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Dogs may not be responding to epileptic seizures: study

Monday, January 22, 2007

There are anecdotal reports of dogs helping to predict their owners' epileptic seizures, but the animals may actually be responding to psychological conditions, researchers say.

Seizures can be caused by epilepsy or emotional problems, and each condition is treated differently.

"People with psychogenic seizures need psychiatric evaluation and appropriate treatment, not a specially trained dog for epileptic seizures," said study author Dr. Gregory Krauss of John Hopkins School of Medicine in Baltimore, Md.

In 2004, researchers at the University of Calgary reported that as many as 15 per cent of dogs may have a natural ability to forecast seizures before they happen, based on their study of 62 dogs living in families with children with epilepsy.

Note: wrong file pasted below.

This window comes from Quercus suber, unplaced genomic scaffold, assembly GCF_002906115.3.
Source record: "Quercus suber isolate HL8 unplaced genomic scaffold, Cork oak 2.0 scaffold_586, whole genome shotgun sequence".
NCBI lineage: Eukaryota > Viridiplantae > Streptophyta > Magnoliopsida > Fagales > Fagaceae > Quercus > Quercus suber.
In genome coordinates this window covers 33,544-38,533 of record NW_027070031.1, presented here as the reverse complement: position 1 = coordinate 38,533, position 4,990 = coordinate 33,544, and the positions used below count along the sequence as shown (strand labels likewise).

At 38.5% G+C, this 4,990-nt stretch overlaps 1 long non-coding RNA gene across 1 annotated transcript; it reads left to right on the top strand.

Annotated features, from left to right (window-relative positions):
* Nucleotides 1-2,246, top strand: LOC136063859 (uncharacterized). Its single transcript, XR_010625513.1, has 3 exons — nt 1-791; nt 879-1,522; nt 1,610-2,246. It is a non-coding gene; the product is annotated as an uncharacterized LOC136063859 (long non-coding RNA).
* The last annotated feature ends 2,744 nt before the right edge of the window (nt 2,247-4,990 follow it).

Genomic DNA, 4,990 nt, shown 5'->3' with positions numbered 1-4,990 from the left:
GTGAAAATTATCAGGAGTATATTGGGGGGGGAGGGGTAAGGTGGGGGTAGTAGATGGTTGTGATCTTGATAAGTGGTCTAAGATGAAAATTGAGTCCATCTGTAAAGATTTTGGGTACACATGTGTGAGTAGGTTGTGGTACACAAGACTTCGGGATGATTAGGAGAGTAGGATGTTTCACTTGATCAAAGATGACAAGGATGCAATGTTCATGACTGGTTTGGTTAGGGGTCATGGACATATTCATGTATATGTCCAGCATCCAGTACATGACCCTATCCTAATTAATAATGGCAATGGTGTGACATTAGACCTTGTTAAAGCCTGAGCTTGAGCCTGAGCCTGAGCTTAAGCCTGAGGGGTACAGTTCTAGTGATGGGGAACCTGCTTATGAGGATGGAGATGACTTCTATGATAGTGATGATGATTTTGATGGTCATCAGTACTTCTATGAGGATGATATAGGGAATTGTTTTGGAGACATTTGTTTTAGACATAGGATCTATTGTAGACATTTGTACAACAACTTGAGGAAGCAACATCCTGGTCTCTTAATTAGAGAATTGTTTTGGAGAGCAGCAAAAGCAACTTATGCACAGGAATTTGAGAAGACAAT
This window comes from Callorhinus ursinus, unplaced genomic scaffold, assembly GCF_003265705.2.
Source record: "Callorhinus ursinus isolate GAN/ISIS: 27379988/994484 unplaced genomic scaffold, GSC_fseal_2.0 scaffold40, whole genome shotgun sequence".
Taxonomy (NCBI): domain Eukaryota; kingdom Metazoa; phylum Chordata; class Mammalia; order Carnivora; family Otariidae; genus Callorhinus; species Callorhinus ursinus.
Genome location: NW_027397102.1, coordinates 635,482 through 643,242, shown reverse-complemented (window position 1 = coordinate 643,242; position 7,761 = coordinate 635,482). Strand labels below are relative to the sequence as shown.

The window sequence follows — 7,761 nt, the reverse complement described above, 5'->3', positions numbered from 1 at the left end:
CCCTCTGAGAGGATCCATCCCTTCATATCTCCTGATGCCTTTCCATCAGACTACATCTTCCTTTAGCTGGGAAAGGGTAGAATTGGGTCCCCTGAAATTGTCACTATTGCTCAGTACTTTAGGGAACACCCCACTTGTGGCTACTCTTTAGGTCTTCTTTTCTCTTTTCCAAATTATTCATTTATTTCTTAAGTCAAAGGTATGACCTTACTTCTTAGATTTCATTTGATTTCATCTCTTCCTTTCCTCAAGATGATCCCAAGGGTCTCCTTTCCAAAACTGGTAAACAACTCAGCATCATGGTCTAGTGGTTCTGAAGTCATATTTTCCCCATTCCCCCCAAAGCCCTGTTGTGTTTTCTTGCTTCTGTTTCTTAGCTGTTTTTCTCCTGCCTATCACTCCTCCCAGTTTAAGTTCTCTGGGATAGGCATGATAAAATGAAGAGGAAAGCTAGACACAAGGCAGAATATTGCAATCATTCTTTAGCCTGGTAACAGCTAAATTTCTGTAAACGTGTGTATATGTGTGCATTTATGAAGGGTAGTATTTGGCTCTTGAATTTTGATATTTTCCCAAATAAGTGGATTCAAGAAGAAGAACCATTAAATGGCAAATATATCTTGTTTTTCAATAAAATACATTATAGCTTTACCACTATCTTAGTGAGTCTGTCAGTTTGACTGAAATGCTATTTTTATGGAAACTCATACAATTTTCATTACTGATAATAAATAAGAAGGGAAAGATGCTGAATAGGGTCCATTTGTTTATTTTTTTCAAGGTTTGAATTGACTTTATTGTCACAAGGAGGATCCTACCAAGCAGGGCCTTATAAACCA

Scientists don't know what the dogs pick up on, although some speculate it's subtle changes in behaviour. The warning method varies from barking to physically holding a person down to sitting and staring.

Dogs can help

Krauss's study monitored seven people with seizure response dogs. The participants were monitored with EEGs to track seizures and electrical activity in the brain. Abnormal electrical activity causes epileptic seizures.

For four of the people, there was no abnormal electrical activity during seizures, and they were diagnosed with psychological seizures. Another person who did not have an EEG test was also diagnosed with seizures brought on by a psychological condition, the team reported in Tuesday's issue of the journal Neurology.

Seizure response dogs may help some people with epileptic seizures by staying with them while they are unconscious and providing companionship, Krauss said.

"This study demonstrates the importance of establishing an accurate diagnosis of epilepsy before obtaining a seizure response dog."

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